[Bird calls] [A male and a female twelve-wired bird-of-paradise perch on a vertical stick. They look very different. He is black and yellow with long, thin tail wires. She is brown and without tail wires. The male reaches his beak down to her. He begins a display, moving on the stick, calling, and changing direction several times, showing off his tail wires. She flies to a different branch. He follows her, and raises feathers around his neck that look like a collar. She flies away and he chases her.] [Explore MacaulayLibrary.org]

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In some birds, males and females are distinguished solely by color. In others, males possess additional ornamentation not seen in females. This is especially true in birds-of-paradise such as the Twelve-wired Bird-of-Paradise, which has several long tail wires, which it sweeps across a female’s face during courtship displays.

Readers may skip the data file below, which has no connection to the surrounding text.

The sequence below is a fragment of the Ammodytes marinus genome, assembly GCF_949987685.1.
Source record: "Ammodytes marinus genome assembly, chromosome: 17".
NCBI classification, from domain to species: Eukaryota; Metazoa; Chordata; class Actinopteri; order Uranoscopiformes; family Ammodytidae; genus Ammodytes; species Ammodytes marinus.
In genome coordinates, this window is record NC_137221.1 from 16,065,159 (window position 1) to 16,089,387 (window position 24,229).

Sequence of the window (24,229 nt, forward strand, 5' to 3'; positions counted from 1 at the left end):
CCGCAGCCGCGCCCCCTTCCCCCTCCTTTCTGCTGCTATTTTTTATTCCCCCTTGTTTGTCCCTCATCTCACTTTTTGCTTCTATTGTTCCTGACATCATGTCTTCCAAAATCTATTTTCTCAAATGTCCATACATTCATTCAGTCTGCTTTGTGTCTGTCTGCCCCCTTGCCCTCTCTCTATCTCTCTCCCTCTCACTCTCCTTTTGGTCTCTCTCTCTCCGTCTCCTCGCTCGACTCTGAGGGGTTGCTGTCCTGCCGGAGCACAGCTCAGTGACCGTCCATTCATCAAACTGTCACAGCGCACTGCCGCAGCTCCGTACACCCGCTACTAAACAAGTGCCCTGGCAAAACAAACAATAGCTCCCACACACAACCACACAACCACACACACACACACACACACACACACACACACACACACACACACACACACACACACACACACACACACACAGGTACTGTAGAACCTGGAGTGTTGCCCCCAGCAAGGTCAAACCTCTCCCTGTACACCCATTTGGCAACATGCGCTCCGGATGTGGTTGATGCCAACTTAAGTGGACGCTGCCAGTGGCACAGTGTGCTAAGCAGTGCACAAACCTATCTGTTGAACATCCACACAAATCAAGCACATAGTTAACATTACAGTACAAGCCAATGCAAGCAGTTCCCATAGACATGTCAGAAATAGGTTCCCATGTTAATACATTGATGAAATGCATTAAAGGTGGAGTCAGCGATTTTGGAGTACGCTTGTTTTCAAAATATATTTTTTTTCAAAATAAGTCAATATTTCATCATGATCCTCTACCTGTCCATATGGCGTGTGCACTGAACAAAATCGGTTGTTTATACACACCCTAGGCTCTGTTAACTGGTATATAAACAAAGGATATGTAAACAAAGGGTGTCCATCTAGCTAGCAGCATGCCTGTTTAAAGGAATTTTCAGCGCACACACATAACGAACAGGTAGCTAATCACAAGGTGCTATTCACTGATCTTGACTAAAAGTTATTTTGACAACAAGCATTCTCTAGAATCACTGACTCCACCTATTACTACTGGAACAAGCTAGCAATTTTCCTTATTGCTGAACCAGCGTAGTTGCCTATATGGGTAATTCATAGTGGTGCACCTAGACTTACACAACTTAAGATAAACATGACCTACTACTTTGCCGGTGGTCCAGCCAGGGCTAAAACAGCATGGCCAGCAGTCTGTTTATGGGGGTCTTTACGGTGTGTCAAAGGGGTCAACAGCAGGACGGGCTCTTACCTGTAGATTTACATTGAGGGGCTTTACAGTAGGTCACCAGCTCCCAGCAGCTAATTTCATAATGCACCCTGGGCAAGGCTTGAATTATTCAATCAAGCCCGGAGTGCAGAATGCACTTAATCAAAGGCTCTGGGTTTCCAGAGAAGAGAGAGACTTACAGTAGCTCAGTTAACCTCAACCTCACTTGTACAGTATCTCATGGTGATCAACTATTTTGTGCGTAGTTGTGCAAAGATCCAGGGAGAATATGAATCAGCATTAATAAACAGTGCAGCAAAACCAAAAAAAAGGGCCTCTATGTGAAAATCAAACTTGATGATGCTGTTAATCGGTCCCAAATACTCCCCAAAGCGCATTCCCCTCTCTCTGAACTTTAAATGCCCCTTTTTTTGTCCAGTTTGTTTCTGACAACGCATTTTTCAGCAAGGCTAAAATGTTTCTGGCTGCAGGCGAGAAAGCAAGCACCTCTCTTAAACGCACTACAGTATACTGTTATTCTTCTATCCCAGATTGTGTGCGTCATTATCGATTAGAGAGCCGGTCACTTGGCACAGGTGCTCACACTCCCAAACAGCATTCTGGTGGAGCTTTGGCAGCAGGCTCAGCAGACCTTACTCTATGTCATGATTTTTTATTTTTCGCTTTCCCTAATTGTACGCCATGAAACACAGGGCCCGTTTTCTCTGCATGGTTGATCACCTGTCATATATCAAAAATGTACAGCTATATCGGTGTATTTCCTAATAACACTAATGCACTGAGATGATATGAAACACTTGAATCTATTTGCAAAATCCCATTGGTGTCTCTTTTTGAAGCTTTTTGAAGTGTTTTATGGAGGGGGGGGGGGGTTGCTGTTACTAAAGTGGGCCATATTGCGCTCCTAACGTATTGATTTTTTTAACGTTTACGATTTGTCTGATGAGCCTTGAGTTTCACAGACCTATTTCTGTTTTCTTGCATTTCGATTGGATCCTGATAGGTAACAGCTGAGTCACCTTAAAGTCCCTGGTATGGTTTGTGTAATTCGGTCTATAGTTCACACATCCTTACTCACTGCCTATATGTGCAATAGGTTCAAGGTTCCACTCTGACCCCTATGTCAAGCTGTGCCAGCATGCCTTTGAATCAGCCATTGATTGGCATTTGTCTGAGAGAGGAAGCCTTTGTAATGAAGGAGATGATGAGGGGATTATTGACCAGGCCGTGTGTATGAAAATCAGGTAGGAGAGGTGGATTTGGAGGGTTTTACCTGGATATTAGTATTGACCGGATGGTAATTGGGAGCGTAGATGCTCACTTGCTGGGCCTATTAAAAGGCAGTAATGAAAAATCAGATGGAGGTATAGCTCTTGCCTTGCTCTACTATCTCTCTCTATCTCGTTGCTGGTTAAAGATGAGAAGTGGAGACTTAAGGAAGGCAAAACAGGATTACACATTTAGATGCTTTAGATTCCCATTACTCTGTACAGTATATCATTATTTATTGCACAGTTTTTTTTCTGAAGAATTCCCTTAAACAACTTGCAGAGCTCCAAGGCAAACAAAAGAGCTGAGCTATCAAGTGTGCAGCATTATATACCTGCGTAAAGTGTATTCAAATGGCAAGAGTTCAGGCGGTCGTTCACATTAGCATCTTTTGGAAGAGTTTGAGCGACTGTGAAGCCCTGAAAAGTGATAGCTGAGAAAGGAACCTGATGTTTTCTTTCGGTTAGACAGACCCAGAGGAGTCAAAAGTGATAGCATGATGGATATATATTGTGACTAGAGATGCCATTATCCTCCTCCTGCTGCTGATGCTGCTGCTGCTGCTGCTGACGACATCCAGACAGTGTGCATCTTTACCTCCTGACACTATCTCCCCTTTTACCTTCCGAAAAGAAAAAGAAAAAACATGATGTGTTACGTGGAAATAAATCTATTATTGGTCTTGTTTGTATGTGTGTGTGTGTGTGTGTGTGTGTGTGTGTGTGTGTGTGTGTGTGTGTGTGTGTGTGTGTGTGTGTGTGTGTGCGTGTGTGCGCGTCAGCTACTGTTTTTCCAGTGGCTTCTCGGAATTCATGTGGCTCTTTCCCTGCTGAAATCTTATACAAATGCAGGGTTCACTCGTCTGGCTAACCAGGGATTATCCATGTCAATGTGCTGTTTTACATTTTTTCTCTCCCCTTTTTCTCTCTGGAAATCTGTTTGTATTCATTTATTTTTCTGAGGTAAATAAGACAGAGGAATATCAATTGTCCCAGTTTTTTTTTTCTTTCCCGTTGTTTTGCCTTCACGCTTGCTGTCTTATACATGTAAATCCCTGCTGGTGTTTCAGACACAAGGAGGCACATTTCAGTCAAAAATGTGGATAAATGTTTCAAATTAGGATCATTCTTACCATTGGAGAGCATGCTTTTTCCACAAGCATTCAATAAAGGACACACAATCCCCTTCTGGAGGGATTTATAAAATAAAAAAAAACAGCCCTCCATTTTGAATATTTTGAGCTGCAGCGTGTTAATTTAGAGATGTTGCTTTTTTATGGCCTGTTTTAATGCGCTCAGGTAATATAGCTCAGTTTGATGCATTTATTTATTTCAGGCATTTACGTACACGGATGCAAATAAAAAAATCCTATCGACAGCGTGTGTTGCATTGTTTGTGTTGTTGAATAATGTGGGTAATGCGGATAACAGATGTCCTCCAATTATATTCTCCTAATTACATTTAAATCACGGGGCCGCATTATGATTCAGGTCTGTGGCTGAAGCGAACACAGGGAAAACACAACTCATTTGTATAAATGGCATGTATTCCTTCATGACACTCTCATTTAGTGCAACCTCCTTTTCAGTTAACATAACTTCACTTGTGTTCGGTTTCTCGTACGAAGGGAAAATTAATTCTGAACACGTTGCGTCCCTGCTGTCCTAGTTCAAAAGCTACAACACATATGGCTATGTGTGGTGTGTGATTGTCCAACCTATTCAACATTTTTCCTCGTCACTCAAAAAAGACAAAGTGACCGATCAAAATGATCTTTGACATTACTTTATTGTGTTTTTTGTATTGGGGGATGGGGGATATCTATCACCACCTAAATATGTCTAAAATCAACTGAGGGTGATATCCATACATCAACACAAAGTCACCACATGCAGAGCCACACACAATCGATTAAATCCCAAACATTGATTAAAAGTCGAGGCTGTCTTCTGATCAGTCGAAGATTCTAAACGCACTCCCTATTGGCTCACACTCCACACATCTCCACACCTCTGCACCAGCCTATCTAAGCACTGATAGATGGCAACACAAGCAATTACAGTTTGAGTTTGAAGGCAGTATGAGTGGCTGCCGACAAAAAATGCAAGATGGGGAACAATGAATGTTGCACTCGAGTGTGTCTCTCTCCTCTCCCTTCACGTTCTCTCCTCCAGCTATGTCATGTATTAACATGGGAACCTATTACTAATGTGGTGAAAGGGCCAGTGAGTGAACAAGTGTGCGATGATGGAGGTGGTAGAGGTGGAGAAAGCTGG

This video accompanies Chapter 4, Feathers and Plumages, Handbook of Bird Biology, 3rd Edition from the Cornell Lab of Ornithology and Wiley Publishing.

Recorded by Timothy G. Laman, Macaulay Library